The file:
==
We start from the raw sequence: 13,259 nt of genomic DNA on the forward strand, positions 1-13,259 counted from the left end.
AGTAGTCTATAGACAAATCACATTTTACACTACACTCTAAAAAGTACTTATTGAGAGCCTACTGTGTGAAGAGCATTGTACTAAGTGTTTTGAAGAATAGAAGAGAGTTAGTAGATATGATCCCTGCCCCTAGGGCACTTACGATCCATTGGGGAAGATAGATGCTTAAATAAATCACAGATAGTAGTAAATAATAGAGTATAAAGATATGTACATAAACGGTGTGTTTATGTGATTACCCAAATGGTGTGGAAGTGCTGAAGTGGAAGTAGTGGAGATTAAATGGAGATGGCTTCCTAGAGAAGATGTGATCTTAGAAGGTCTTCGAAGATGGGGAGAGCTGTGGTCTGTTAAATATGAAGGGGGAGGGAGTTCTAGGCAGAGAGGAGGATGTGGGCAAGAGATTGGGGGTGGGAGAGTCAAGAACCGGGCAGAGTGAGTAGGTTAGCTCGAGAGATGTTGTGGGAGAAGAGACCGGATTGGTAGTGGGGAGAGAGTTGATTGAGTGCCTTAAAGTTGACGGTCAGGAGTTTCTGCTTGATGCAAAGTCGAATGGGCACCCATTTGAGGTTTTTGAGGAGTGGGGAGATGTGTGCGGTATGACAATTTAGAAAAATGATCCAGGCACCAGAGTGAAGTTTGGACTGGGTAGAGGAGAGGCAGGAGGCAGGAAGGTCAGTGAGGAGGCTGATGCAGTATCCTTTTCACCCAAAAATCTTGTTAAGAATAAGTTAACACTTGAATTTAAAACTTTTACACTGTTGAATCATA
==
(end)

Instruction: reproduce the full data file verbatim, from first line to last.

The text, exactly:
We start from the raw sequence: 13,259 nt of genomic DNA on the forward strand, positions 1-13,259 counted from the left end.
AGTAGTCTATAGACAAATCACATTTTACACTACACTCTAAAAAGTACTTATTGAGAGCCTACTGTGTGAAGAGCATTGTACTAAGTGTTTTGAAGAATAGAAGAGAGTTAGTAGATATGATCCCTGCCCCTAGGGCACTTACGATCCATTGGGGAAGATAGATGCTTAAATAAATCACAGATAGTAGTAAATAATAGAGTATAAAGATATGTACATAAACGGTGTGTTTATGTGATTACCCAAATGGTGTGGAAGTGCTGAAGTGGAAGTAGTGGAGATTAAATGGAGATGGCTTCCTAGAGAAGATGTGATCTTAGAAGGTCTTCGAAGATGGGGAGAGCTGTGGTCTGTTAAATATGAAGGGGGAGGGAGTTCTAGGCAGAGAGGAGGATGTGGGCAAGAGATTGGGGGTGGGAGAGTCAAGAACCGGGCAGAGTGAGTAGGTTAGCTCGAGAGATGTTGTGGGAGAAGAGACCGGATTGGTAGTGGGGAGAGAGTTGATTGAGTGCCTTAAAGTTGACGGTCAGGAGTTTCTGCTTGATGCAAAGTCGAATGGGCACCCATTTGAGGTTTTTGAGGAGTGGGGAGATGTGTGCGGTATGACAATTTAGAAAAATGATCCAGGCACCAGAGTGAAGTTTGGACTGGGTAGAGGAGAGGCAGGAGGCAGGAAGGTCAGTGAGGAGGCTGATGCAGTATCCTTTTCACCCAAAAATCTTGTTAAGAATAAGTTAACACTTGAATTTAAAACTTTTACACTGTTGAATCATA